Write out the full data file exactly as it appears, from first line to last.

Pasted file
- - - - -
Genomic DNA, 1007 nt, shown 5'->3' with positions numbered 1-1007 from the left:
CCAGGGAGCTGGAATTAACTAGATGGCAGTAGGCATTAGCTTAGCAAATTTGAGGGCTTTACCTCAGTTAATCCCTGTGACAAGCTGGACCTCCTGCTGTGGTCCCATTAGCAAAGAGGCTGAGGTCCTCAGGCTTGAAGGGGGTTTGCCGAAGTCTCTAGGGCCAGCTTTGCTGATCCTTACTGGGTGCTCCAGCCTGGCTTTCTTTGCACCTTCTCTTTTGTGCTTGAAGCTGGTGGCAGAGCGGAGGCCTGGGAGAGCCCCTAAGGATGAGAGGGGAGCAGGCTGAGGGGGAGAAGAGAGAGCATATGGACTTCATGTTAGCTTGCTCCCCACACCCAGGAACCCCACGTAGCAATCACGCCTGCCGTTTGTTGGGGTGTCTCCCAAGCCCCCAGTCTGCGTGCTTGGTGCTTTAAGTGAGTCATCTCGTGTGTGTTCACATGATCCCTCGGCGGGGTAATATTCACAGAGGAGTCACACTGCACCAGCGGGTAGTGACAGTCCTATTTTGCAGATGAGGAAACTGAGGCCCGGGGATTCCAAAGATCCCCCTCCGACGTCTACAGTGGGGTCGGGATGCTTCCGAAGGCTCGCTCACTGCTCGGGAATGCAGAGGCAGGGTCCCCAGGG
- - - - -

Genomic DNA, 1007 nt, shown 5'->3' with positions numbered 1-1007 from the left:
CCAGGGAGCTGGAATTAACTAGATGGCAGTAGGCATTAGCTTAGCAAATTTGAGGGCTTTACCTCAGTTAATCCCTGTGACAAGCTGGACCTCCTGCTGTGGTCCCATTAGCAAAGAGGCTGAGGTCCTCAGGCTTGAAGGGGGTTTGCCGAAGTCTCTAGGGCCAGCTTTGCTGATCCTTACTGGGTGCTCCAGCCTGGCTTTCTTTGCACCTTCTCTTTTGTGCTTGAAGCTGGTGGCAGAGCGGAGGCCTGGGAGAGCCCCTAAGGATGAGAGGGGAGCAGGCTGAGGGGGAGAAGAGAGAGCATATGGACTTCATGTTAGCTTGCTCCCCACACCCAGGAACCCCACGTAGCAATCACGCCTGCCGTTTGTTGGGGTGTCTCCCAAGCCCCCAGTCTGCGTGCTTGGTGCTTTAAGTGAGTCATCTCGTGTGTGTTCACATGATCCCTCGGCGGGGTAATATTCACAGAGGAGTCACACTGCACCAGCGGGTAGTGACAGTCCTATTTTGCAGATGAGGAAACTGAGGCCCGGGGATTCCAAAGATCCCCCTCCGACGTCTACAGTGGGGTCGGGATGCTTCCGAAGGCTCGCTCACTGCTCGGGAATGCAGAGGCAGGGTCCCCAGGG